Timeline of Nanjing

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The following is a timeline of the history of the city of Nanjing, Jiangsu Province, China.


Prior to 3rd century

"History of China" for template heading.svg
Neolithic c. 8500 – c. 2070 BC
Xia c. 2070 – c. 1600 BC
Shang c. 1600 – c. 1046 BC
Zhou c. 1046 – 256 BC
  Western Zhou
  Eastern Zhou
    Spring and Autumn
    Warring States
Qin 221–207 BC
Han 202 BC – 220 AD
  Western Han
  Eastern Han
Three Kingdoms 220–280
  Wei , Shu and Wu
Jin 266–420
  Western Jin
  Eastern Jin Sixteen Kingdoms
Northern and Southern dynasties
Sui 581–618
Tang 618–907
Five Dynasties and
Ten Kingdoms

Western Xia
Song 960–1279
  Northern Song
  Southern Song
Yuan 1271–1368
Ming 1368–1644
Qing 1636–1912
Republic of China on the mainland 1912–1949
People's Republic of China 1949–present
Republic of China in Taiwan 1949–present

3rd-12th centuries

14th century

Map of Nanjing (Jinling, Yingtian Fu) in Ming Dynasty Nanjing in Ming Dynasty.jpg
Map of Nanjing (Jinling, Yingtian Fu) in Ming Dynasty

15th-18th centuries

Nanjing, ca.1660s 1668 Straet van Nanking.png
Nanjing, ca.1660s

19th century

20th century

21st century

See also

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Nanjing Capital city of Jiangsu Province, China

Nanjing, alternately romanized as Nanking, is the capital of Jiangsu province of the People's Republic of China, a sub-provincial city, a megacity and the second largest city in the East China region. With 11 districts, Nanjing, which is located in southwestern Jiangsu, has an administrative area of 6,600 km2 (2,500 sq mi) and a total recorded population of 9,314,685 as of 2020. Nevertheless, its built-up area encompassing 9 Nanjing urban Districts and Huashan and Yushan Districts and Dangtu County in Maanshan City, largely being agglomerated, was home to 9,648,136 inhabitants. In a very few years, Jurong District in Zhenjiang and Jiujiang, Jinghu and Yijiang Districts in Wuhu will also be conurbated leading to a tri-city built-up area of 11,910,201 inhabitants.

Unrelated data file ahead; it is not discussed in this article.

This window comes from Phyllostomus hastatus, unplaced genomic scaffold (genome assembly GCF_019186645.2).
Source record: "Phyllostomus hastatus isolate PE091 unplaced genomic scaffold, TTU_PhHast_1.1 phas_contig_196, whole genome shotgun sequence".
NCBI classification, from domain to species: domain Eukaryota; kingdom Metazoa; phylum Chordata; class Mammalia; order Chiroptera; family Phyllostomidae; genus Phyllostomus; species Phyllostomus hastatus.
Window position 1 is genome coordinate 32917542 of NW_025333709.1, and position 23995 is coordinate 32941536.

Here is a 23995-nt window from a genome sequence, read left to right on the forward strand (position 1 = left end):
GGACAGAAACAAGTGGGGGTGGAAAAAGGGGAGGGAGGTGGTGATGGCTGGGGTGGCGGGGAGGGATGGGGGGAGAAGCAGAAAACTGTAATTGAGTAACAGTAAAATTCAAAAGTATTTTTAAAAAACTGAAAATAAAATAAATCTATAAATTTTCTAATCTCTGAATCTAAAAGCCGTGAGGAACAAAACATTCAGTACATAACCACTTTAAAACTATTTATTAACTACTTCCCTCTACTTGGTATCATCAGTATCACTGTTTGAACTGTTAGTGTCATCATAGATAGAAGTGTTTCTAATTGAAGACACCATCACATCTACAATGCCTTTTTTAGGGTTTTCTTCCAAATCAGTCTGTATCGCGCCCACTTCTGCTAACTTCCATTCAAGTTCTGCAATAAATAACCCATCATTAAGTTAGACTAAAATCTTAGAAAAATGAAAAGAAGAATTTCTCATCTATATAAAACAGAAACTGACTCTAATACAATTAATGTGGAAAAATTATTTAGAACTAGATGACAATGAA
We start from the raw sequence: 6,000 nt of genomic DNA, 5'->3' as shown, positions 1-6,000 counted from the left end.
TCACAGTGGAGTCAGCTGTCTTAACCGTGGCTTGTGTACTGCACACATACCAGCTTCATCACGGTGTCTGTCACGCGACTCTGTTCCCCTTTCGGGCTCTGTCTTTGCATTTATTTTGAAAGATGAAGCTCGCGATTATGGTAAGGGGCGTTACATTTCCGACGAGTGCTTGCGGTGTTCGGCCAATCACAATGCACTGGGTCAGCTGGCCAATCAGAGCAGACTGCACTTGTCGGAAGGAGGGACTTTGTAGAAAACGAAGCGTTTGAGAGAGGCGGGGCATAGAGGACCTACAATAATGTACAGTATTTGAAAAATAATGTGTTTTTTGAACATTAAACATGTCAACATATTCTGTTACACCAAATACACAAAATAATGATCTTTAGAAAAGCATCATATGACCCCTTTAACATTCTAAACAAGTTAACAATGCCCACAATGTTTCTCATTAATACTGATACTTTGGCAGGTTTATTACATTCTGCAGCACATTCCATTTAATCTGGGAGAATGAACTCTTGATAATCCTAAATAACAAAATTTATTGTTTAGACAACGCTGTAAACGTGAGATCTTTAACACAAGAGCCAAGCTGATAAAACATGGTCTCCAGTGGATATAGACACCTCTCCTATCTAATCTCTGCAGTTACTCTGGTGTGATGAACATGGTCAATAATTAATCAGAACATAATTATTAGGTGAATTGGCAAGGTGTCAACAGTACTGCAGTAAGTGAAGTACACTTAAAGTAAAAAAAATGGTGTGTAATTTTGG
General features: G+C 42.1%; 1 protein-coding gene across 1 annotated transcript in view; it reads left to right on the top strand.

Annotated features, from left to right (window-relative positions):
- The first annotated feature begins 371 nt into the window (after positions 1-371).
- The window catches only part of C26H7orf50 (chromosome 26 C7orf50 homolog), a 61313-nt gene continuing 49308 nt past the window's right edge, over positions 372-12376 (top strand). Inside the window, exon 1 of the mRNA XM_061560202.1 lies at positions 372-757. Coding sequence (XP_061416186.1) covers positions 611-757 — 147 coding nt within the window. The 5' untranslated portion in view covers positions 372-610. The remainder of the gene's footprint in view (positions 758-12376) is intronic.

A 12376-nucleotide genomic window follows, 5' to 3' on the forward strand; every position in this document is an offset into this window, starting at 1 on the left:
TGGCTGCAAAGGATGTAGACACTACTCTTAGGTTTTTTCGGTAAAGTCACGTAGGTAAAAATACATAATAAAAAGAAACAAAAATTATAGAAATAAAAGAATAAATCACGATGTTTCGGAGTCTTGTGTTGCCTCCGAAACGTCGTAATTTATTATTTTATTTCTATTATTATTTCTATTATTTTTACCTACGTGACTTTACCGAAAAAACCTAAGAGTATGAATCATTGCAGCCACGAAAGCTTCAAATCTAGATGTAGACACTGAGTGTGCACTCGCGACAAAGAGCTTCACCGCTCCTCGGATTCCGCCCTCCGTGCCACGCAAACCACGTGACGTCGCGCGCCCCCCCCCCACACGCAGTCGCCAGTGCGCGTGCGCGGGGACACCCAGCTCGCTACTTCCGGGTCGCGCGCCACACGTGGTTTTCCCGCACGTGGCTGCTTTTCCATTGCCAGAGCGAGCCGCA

Jiankang, or Jianye, as it was originally called, was capital city of the Eastern Wu, the Jin dynasty and the Southern Dynasties (420–552), including the Chen dynasty. Its walls are extant ruins in the modern municipal region of Nanjing. Jiankang was an important city of the Song dynasty, its name was changed to Nanjing during the Ming dynasty.